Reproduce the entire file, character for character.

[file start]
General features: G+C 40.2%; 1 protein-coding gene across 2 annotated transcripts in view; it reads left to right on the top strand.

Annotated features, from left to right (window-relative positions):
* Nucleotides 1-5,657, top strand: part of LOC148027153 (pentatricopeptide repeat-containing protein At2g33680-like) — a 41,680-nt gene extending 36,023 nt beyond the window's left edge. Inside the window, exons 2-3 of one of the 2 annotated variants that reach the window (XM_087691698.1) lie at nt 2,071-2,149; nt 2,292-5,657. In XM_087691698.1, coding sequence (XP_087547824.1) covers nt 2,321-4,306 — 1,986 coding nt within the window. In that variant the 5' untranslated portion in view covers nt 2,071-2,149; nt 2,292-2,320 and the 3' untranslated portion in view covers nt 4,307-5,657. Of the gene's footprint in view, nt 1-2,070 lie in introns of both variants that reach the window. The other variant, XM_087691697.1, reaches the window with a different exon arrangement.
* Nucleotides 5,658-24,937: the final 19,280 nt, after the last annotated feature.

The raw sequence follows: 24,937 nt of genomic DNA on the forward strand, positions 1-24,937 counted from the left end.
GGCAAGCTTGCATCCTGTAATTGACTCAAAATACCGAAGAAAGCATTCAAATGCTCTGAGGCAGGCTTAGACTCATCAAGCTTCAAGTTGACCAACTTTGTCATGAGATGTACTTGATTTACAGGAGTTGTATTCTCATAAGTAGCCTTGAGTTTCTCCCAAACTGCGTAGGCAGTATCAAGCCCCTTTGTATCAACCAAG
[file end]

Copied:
General features: G+C 40.2%; 1 protein-coding gene across 2 annotated transcripts in view; it reads left to right on the top strand.

Annotated features, from left to right (window-relative positions):
* Nucleotides 1-5,657, top strand: part of LOC148027153 (pentatricopeptide repeat-containing protein At2g33680-like) — a 41,680-nt gene extending 36,023 nt beyond the window's left edge. Inside the window, exons 2-3 of one of the 2 annotated variants that reach the window (XM_087691698.1) lie at nt 2,071-2,149; nt 2,292-5,657. In XM_087691698.1, coding sequence (XP_087547824.1) covers nt 2,321-4,306 — 1,986 coding nt within the window. In that variant the 5' untranslated portion in view covers nt 2,071-2,149; nt 2,292-2,320 and the 3' untranslated portion in view covers nt 4,307-5,657. Of the gene's footprint in view, nt 1-2,070 lie in introns of both variants that reach the window. The other variant, XM_087691697.1, reaches the window with a different exon arrangement.
* Nucleotides 5,658-24,937: the final 19,280 nt, after the last annotated feature.

The raw sequence follows: 24,937 nt of genomic DNA on the forward strand, positions 1-24,937 counted from the left end.
GGCAAGCTTGCATCCTGTAATTGACTCAAAATACCGAAGAAAGCATTCAAATGCTCTGAGGCAGGCTTAGACTCATCAAGCTTCAAGTTGACCAACTTTGTCATGAGATGTACTTGATTTACAGGAGTTGTATTCTCATAAGTAGCCTTGAGTTTCTCCCAAACTGCGTAGGCAGTATCAAGCCCCTTTGTATCAACCAAG